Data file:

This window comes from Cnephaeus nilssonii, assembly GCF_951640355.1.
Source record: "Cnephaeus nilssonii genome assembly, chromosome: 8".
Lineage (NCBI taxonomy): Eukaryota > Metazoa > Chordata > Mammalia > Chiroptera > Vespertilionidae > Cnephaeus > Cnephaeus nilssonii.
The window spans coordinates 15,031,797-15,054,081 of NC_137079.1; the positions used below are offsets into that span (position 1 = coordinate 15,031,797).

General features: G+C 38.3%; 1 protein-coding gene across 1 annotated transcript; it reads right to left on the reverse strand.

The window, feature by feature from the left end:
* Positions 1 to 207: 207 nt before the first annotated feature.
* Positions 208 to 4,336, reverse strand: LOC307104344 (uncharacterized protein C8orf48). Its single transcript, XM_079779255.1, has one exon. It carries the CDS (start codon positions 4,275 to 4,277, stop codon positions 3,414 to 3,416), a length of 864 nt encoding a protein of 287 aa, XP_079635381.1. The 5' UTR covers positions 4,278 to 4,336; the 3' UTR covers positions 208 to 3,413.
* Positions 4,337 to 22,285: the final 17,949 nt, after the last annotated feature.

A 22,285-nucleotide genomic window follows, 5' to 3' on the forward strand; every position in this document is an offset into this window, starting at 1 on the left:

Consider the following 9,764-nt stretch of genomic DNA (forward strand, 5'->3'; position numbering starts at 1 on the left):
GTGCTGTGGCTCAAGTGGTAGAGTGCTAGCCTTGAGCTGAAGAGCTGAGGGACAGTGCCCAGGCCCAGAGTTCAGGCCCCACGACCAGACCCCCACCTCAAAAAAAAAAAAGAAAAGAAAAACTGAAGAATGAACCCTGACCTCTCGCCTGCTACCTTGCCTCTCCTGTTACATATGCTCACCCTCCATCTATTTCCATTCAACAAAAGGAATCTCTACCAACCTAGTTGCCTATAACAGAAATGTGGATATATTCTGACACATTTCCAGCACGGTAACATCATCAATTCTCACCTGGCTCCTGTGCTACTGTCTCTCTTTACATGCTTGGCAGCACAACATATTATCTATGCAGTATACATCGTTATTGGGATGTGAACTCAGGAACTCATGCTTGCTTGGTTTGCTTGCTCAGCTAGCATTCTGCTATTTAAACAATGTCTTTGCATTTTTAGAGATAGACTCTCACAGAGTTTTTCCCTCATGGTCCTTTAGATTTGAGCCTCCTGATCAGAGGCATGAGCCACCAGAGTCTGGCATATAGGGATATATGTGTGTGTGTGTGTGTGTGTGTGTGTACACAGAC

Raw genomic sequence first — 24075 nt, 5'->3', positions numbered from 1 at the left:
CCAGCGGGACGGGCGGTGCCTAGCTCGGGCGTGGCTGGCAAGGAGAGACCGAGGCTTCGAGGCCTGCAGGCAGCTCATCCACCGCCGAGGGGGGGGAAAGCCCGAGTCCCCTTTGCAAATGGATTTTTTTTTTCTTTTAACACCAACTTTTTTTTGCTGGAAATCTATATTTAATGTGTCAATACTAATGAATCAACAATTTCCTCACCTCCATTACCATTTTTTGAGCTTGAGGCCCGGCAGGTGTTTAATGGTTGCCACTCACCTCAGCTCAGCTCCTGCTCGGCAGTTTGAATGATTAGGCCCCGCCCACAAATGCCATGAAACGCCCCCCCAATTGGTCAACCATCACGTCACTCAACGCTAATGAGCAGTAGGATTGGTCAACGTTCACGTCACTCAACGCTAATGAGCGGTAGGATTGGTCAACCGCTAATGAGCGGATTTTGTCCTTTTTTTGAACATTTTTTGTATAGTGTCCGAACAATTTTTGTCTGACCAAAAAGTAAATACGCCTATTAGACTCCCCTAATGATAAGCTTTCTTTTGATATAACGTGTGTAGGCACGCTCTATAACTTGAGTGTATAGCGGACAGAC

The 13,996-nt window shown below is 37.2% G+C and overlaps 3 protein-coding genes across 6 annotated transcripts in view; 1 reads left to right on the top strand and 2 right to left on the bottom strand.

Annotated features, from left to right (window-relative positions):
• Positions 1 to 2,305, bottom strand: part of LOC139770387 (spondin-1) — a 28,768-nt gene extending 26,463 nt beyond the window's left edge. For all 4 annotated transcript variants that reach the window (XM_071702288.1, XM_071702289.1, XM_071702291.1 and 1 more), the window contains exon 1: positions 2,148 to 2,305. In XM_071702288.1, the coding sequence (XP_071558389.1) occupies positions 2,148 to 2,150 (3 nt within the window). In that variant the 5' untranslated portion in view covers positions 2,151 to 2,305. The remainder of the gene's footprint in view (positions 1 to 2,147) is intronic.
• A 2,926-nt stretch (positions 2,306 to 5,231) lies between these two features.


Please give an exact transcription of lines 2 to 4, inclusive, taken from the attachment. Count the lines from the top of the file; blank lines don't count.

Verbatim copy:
Source record: "Cnephaeus nilssonii genome assembly, chromosome: 8".
Lineage (NCBI taxonomy): Eukaryota > Metazoa > Chordata > Mammalia > Chiroptera > Vespertilionidae > Cnephaeus > Cnephaeus nilssonii.
The window spans coordinates 15,031,797-15,054,081 of NC_137079.1; the positions used below are offsets into that span (position 1 = coordinate 15,031,797).